Shipbuilding industry experts have condemned the government’s competition policy for failing to provide value for money, as two of the UK’s largest warship builders fight over the Royal Navy’s new destroyer contract.
Sandy Morris, an analyst with ABN Amro, said the plan to split construction of the first three Type 45 destroyers between BAE Systems and Vosper Thornycroft could prove expensive.
‘There is overcapacity in the industry, and to make up for that, all the Ministry of Defence may end up doing is buying more ships than it needs, or paying too much for them,’ he said.
BAE Systems was chosen in July as the prime contractor for the first three destroyers, with Vosper Thornycroft appointed to assemble one vessel. The design work would also be shared.
However BAE said it had proved impossible to agree a price for the third destroyer with Vosper Thornycroft, so the company had put in an unsolicited bid to build all the first three ships.
The company has also said it could build the ships more cheaply if it were to make all 12 of the destroyers that will eventually be ordered for the navy.
Morris said the government was seeking to exploit the modular system of shipbuilding, which allows for different sections of each vessel to be built in different yards. This means work can be spread between companies in need of work.
But each module of the Type 45 will be too big and heavy to travel by road, and will instead be transported for assembly by barge, between Vosper Thornycroft’s site on the south coast and BAE Systems’ Scotstoun yard.
No figure was available from the MoD for the overall cost of transporting such large modules around the country.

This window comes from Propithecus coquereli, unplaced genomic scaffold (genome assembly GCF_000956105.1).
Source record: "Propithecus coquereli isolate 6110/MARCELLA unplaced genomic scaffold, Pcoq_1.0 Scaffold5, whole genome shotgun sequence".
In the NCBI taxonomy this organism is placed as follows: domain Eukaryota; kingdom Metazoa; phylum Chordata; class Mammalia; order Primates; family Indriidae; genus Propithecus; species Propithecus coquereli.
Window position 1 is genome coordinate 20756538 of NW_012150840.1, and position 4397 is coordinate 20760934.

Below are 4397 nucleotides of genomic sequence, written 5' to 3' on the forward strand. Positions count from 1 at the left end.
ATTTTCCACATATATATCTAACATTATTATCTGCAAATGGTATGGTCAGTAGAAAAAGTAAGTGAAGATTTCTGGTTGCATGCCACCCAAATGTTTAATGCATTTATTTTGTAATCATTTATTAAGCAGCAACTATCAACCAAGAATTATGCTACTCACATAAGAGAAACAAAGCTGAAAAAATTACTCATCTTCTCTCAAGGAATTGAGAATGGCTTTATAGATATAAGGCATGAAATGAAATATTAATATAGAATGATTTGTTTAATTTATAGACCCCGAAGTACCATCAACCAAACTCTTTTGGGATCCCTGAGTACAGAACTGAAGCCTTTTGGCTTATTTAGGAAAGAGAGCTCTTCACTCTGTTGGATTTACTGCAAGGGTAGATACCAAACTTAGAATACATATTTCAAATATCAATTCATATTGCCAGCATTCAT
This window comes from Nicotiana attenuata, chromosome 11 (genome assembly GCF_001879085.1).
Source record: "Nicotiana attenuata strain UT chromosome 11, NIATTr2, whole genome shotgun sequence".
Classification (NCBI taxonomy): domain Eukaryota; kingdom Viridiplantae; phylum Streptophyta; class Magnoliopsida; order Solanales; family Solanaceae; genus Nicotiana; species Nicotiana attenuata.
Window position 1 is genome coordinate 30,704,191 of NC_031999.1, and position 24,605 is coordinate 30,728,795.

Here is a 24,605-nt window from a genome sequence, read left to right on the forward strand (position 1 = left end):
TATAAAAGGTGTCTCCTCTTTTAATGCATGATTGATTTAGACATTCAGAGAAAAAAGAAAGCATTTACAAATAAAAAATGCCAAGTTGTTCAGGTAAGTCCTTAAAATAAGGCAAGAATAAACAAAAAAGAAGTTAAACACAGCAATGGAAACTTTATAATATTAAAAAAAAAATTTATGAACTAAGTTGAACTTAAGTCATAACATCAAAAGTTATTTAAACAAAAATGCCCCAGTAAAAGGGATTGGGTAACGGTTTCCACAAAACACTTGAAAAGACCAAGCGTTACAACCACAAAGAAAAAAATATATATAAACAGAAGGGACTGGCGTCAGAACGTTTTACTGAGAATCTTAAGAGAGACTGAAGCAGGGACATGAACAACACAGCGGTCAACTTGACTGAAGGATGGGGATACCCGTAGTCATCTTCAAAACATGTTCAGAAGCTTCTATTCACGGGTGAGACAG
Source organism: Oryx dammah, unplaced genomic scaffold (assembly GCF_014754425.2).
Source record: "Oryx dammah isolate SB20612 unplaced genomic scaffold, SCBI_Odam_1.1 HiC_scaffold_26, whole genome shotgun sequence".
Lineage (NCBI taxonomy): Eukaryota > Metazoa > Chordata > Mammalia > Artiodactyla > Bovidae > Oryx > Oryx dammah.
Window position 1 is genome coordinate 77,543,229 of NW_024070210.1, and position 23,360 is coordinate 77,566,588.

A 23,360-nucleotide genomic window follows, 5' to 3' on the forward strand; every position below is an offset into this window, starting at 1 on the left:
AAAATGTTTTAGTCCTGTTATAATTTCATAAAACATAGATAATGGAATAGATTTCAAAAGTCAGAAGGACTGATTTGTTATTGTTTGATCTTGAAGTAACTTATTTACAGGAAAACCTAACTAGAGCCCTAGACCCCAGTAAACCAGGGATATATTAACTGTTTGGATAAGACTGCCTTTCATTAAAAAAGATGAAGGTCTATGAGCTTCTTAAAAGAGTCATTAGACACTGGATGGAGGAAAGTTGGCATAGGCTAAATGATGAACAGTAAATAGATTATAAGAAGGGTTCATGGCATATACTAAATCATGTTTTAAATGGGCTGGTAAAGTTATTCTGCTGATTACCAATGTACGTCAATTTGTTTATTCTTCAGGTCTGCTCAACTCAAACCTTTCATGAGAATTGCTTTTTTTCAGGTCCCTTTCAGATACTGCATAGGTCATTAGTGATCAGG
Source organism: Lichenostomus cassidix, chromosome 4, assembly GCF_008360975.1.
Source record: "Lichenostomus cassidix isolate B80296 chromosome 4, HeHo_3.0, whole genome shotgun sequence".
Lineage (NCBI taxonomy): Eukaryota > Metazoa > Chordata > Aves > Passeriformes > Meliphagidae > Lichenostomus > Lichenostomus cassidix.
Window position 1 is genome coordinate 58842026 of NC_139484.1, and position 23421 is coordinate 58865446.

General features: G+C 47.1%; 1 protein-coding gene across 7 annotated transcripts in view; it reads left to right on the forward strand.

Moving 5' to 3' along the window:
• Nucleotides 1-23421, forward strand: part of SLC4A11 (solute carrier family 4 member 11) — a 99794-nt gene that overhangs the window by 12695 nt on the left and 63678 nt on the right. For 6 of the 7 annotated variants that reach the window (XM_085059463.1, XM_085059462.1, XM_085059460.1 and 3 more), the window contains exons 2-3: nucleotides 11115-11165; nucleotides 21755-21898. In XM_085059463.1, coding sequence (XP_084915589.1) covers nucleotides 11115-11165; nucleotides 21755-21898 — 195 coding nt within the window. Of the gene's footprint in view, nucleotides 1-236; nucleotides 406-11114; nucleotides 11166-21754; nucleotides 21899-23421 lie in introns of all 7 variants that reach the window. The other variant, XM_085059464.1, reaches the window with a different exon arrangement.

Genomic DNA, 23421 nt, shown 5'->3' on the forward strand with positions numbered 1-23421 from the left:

Morris said not winning the contract for any of the destroyers could actually be a blessing in disguise for Vosper Thornycroft, as the company has recently been successful in its support services and small warships businesses: ‘Vosper Thornycroft’s credentials are now in minehunters and small warships — if it wants to go head-to-head with BAE in a business it has already been forced out of once that’s fine, but it could be on a hiding to nothing.’
A spokesman for BAE said there were limits to how far the government’s competition policy could be taken, and pointed out that BAE Systems itself has been the only submarine builder in the UK for some time.
BAE Systems argues that the cost of Vosper Thornycroft building the destroyer is too high. Vosper Thornycroft will have to invest over £10m to move its yard to Portsmouth to allow it to build larger ships, creating more capacity in the over-burdened industry.
‘There is a rationale for saying “let’s look again at whether the competition system provides the best value for money”,’ the spokesman said.
Defence secretary Geoff Hoon has said he is considering BAE Systems’ unsolicited bid to build all 12 destroyers. A spokesman for the Ministry of Defence said a decision would be made as soon as possible, and was expected in the early summer. But the MoD spokesman said the higher initial cost will lead to savings from increased competition. ‘Even if there is a greater cost in the short term, in terms of a greater initial outlay, in the long term there should be a big saving from this system,’ he said.
A spokesman for Vosper Thornycroft said the company has always made a wide range of warships, from smaller craft to destroyers and frigates, and was continuing to pursue the contract on the basis of protecting competition in the industry. ‘We have always supported and will continue to support the government’s competitive procurement strategy,’ he said.